Undergraduate Honors Theses

Thesis Defended

Spring 2016

Document Type

Thesis

Type of Thesis

Departmental Honors

Department

English

First Advisor

Katherine Eggert

Second Advisor

Rolf Norgaard

Third Advisor

Jeremy Green

Abstract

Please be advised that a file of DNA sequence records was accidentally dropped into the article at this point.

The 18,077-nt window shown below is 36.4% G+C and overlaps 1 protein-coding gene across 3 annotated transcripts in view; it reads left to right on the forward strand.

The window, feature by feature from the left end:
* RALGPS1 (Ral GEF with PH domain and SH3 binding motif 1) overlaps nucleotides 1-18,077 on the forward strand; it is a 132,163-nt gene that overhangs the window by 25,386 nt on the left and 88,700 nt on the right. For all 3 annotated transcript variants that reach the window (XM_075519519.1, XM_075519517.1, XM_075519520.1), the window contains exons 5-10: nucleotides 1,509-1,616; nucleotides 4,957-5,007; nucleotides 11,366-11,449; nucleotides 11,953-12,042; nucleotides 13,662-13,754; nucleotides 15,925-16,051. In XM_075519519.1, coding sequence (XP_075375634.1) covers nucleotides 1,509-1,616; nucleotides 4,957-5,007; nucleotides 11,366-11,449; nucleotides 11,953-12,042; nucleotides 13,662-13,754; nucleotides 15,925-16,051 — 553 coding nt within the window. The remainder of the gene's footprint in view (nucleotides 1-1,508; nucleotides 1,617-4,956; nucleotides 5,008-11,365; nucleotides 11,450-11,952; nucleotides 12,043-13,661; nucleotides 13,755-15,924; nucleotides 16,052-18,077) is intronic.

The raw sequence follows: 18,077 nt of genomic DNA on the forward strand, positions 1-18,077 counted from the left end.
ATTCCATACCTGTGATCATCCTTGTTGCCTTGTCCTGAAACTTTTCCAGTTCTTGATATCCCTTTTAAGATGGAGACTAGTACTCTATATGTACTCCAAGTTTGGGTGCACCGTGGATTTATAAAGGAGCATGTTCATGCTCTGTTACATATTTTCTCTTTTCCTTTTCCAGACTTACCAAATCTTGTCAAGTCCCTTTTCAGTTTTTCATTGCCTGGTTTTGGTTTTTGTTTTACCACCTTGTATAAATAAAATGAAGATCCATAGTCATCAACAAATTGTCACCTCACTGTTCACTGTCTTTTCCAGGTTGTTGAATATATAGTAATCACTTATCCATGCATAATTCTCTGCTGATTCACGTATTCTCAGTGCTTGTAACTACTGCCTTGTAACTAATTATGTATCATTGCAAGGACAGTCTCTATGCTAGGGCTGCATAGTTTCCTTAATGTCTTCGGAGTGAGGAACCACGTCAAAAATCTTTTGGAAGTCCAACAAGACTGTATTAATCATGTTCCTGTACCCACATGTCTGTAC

Curiously, though the ostensible crux of John Milton’s epic poem Paradise Lost is Original Sin, “man’s first disobedience” (I.1) that “brought death into the world” (I.3), its principal actors are not the human Adam and Eve. Rather, pursuing “things unattempted yet in prose or rhyme” (I.16), Milton directs the poem’s focus toward the physical embodiments of Good and Evil – God and Satan, respectively – whose enormous presences and conflicts transcend the limits of “human imagination” (VI.300). Milton’s ambitious objective to “assert eternal providence, / And justify the ways of God to men” (I.25-26) faces the challenge of translating a highly metaphorical and philosophical battle between theological abstractions into concrete, visible images that the limited human imagination can actually grasp.

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